1. ## Triple Integral Limits

I don't understand how the limits of integration have been obtained in the following worked example:

So, how did they get the limits $\displaystyle \int^{2 \pi}_0 \int^1_0 \int^1_r$?

I know that for the double integral they've used polar coordinates. The $\displaystyle \int^{2 \pi}_0 \int^1_0$ represents the unit circle. I tried to sketch the region but I'm not sure how the solid is supposed to look like...

Especially I don't know how they got limits "$\displaystyle \int^1_r$"! Does $\displaystyle \sqrt{x^2 + y^2}$ represent a hemisphere?

I really appreciate it if anyone could explain these to me.

2. Originally Posted by demode
[snip]

Especially I don't know how they got limits "$\displaystyle \int^1_r$"! Does $\displaystyle \sqrt{x^2 + y^2}$ represent a hemisphere?
Yes it does. The whole region is, in fact, a cylinder with a hemisphere removed, so that there are sharp edges along the unit circle in the xy plane and there is nothing on the z axis.

Actually, I just figured out a great way to think of this without pictures!

If your only concern is the z bounds, they're actually spelled out in that first condition. For all (x,y) z goes between 1 and sqrt(r^2) = r.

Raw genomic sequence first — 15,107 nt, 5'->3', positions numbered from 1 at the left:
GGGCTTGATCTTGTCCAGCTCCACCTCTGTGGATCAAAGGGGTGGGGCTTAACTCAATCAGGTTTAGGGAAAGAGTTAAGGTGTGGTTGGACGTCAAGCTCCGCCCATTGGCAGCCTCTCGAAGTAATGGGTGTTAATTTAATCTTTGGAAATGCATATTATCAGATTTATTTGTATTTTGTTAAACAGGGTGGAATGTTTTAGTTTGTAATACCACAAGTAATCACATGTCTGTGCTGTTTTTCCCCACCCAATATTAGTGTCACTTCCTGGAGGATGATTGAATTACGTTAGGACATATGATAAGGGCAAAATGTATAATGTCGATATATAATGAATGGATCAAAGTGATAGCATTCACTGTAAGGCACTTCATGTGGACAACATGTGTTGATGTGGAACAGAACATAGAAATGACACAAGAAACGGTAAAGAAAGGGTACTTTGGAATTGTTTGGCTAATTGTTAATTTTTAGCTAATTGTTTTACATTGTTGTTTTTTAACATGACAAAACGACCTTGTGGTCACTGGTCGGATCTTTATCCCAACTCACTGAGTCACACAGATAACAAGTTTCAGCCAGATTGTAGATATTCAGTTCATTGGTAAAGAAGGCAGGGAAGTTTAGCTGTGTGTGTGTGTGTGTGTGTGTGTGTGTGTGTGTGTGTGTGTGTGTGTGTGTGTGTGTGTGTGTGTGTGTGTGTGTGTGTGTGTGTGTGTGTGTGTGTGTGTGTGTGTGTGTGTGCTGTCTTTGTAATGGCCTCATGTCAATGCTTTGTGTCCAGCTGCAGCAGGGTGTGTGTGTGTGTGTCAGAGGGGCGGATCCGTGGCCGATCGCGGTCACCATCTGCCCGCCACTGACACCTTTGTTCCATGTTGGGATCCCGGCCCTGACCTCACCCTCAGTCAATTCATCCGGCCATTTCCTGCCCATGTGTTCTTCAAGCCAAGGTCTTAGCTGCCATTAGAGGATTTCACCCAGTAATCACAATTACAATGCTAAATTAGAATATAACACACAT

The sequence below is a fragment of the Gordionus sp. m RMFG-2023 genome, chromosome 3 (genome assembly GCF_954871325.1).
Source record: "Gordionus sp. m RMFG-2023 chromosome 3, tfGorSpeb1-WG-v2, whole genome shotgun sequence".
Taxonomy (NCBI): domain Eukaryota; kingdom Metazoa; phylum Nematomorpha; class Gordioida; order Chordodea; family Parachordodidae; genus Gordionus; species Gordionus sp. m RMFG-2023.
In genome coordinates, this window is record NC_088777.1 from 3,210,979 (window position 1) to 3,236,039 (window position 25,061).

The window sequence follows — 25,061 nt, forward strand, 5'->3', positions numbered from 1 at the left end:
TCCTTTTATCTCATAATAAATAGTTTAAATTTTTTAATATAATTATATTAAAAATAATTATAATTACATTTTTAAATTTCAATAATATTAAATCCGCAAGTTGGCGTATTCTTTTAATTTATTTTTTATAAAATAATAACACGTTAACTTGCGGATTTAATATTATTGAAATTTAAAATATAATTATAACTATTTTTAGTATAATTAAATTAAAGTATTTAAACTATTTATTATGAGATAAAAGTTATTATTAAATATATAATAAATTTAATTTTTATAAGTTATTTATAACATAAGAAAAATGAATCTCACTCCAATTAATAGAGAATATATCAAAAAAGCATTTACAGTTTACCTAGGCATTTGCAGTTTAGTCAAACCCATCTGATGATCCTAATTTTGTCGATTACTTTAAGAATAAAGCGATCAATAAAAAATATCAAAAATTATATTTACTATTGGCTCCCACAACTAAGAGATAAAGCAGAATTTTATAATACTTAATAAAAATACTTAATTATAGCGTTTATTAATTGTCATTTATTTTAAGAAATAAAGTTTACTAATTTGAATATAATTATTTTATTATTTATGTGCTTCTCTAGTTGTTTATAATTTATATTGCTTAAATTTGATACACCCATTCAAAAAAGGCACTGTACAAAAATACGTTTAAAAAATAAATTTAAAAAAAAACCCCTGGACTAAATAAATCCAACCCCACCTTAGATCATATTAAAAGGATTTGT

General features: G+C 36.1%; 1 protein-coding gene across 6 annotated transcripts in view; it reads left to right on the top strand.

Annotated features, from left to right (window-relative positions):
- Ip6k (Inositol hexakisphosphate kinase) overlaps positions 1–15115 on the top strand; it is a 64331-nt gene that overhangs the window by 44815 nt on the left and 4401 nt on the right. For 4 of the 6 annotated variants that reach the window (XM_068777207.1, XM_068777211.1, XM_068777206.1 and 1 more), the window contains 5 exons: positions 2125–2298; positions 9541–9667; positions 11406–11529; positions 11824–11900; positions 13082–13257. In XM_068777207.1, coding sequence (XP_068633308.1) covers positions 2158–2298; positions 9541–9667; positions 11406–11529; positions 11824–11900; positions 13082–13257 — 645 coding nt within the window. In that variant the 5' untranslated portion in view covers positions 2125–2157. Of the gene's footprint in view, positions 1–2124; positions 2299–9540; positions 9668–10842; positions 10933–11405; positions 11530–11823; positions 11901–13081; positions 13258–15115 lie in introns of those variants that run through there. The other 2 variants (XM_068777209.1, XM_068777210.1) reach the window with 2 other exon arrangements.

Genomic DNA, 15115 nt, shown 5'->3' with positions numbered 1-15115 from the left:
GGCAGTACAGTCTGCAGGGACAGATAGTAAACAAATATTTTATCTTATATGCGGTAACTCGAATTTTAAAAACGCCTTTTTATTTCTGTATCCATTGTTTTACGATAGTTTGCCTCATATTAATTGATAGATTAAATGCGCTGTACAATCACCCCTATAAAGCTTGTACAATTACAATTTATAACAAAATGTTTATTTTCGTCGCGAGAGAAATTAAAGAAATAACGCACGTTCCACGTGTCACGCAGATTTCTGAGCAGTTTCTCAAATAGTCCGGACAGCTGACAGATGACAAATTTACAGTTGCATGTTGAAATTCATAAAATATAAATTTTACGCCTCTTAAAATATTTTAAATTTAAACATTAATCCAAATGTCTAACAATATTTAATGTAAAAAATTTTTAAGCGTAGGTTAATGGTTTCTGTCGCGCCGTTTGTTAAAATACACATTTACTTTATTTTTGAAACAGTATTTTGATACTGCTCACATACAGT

3. Originally Posted by Turiski
Yes it does. The whole region is, in fact, a cylinder with a hemisphere removed, so that there are sharp edges along the unit circle in the xy plane and there is nothing on the z axis.

Actually, I just figured out a great way to think of this without pictures!

If your only concern is the z bounds, they're actually spelled out in that first condition. For all (x,y) z goes between 1 and sqrt(r^2) = r.
$\displaystyle \sqrt{ x^2 + y^2 }$ does NOT represent a hemisphere. It represents a cone.

The reason for the bounds of

$\displaystyle \int_r^1 dz$

is because they are given by $\displaystyle \sqrt{ x^2 + y^2 } \le z \le 1$

In cylindrical co-ordinates $\displaystyle x^2 + y^2 = r^2$ so

$\displaystyle \sqrt{ x^2 + y^2 } \le z \le 1 \to r \le z \le 1$